Stay What You Are – Saves the Day

97a933031dfe7d1b72fcfead994a5518

Here goes a rendition the classic music critic gripe: 

If the world was a “just” place (oh silly critics) Saves the Day would have the career of Fall Out Boy, only with way more credibility. 2001’s Stay What You Are is the most radio-ready emo album there is and it’s not even that close. It’s melodic bliss, yet somehow it just didn’t click. Saves the Day was just four years too early. The album came out in the height of pop punk’s infiltration of mainstream teen culture, and this album just didn’t fit the mold of the Blink-182s and Sum 41s of the world. But hey, as a music listener, it’s better for an album to be unappreciated and great than known and unlistenable.

Atypically, the album begins with a funeral on the aptly titled “At Your Funeral.” The track is not as melancholy as one would expect, in fact, musically it’s bouncy. It, and most of the songs on Stay What You Are emote more bitterness than sorrow. The follow-up “See You” features leadman Chris Conley at some of his lyrical best, with vivid imagery that is instantly relatable:

“My gut is burning. Won’t you find me some water?
Hey, just forget it can you bring me gasoline
and collect a couple forks, hold them three feet apart
and wait for lightning to strike to burn me up?
Cause I don’t think that I have got the stomach to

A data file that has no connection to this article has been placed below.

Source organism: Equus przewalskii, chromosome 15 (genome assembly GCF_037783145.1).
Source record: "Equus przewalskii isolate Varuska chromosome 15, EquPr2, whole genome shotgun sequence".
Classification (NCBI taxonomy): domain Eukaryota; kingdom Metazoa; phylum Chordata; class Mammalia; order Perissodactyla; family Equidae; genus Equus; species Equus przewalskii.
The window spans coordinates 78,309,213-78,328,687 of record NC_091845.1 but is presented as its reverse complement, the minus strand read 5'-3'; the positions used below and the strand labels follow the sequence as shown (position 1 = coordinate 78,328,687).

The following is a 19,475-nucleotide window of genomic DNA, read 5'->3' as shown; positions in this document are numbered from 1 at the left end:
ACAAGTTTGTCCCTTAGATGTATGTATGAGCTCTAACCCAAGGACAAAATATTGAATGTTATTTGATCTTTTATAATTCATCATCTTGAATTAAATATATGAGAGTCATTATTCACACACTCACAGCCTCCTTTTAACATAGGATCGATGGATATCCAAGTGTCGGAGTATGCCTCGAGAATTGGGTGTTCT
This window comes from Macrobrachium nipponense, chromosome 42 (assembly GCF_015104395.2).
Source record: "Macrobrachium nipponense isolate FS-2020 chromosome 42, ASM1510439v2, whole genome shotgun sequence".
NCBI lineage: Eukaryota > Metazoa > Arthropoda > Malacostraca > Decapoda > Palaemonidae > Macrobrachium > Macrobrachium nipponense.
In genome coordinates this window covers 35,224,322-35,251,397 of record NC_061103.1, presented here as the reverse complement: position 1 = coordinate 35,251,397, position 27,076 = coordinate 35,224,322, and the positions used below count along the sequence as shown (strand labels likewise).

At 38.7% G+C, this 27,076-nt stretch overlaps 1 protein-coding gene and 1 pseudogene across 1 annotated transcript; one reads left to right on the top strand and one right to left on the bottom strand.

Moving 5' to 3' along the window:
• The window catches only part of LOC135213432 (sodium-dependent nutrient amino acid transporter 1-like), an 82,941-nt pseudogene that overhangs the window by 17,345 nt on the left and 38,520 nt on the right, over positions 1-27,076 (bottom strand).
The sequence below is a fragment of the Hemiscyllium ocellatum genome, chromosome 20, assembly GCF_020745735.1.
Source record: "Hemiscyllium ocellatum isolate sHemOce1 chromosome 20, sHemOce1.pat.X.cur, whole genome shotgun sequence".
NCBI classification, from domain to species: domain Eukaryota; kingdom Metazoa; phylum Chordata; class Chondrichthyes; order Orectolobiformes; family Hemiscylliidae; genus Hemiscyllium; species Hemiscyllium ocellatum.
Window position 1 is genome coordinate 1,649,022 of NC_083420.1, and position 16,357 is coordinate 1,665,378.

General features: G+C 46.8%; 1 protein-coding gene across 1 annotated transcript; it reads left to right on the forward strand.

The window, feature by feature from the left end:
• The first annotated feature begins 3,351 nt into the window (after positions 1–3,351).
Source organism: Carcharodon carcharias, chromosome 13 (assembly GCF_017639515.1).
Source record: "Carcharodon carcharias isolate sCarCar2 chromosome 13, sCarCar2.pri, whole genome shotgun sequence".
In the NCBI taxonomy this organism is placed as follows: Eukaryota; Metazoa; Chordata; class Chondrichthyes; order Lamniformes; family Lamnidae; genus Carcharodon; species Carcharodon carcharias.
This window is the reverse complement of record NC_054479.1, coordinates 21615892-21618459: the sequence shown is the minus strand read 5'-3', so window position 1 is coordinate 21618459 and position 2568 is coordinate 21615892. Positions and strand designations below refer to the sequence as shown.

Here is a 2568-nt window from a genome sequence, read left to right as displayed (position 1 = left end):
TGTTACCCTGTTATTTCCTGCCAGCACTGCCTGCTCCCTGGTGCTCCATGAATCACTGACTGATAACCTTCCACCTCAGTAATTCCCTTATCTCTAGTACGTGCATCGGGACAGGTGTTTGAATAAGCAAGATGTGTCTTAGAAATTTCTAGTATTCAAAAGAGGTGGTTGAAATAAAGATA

stomach calling you today.

“Cars & Calories” almost seems like a premonition listening back on it now. It’s vicious attack on the falseness of celebrity culture and the obsession with appearance is like a direct critique of people’s fascination with tabloids and “reality” TV shows like The Hills. Conley’s lyrics continue to shine on “Jukebox Breakdown,” which explores the very cool idea of what it means to be a singer through means of an extended jukebox metaphor.

The ballad “Freakish” is the kind of number the band was made to play. It’s hopelessly romantic swoonings encapsulate youthful heartache to a T. Maybe it was choosing this song to be a somewhat unconventional single that did in Stay What You Are‘s chances of success, but it’s hard to buy that because it has one of best music videos music video ever.

“As Your Ghost Takes Flight” and “All I’m Losing Is Me” both feature offbeat guitar parts that instantly catch the ear’s attention. “As Your Ghost…” is the most morose and angry tune on the album as Conley sings of revenge and blood drinking (another missed opportunity, the Twilight kids would eat this up). The songs are just part of the first-class musical variety that Saves the Day’s members display throughout Stay What You Are.

With the album nearing it’s end things wind down with “Nightingale” and “This Is Not An Exit.” They are more delicate, understated tunes which gives them a bit more reflective air. It amazing more songs in the genre are not do not strive for this sound which fits the downtrodden aesthetic so much more accurately.

As Stay What You Are goes out in a glorious burst of flickering flames on “Firefly,” one could bemoan a band that had every right to make it and didn’t. But that misses the point. Saves the Day made an album the likes of which the bands that followed in their success can’t touch. That seems just enough.

Review Score: 9.6

Advertisements

1 Comment

  1. […] (Full review here.) […]


Comments RSS TrackBack Identifier URI

Leave a Reply

Fill in your details below or click an icon to log in:

WordPress.com Logo

You are commenting using your WordPress.com account. Log Out /  Change )

Google+ photo

You are commenting using your Google+ account. Log Out /  Change )

Twitter picture

You are commenting using your Twitter account. Log Out /  Change )

Facebook photo

You are commenting using your Facebook account. Log Out /  Change )

Connecting to %s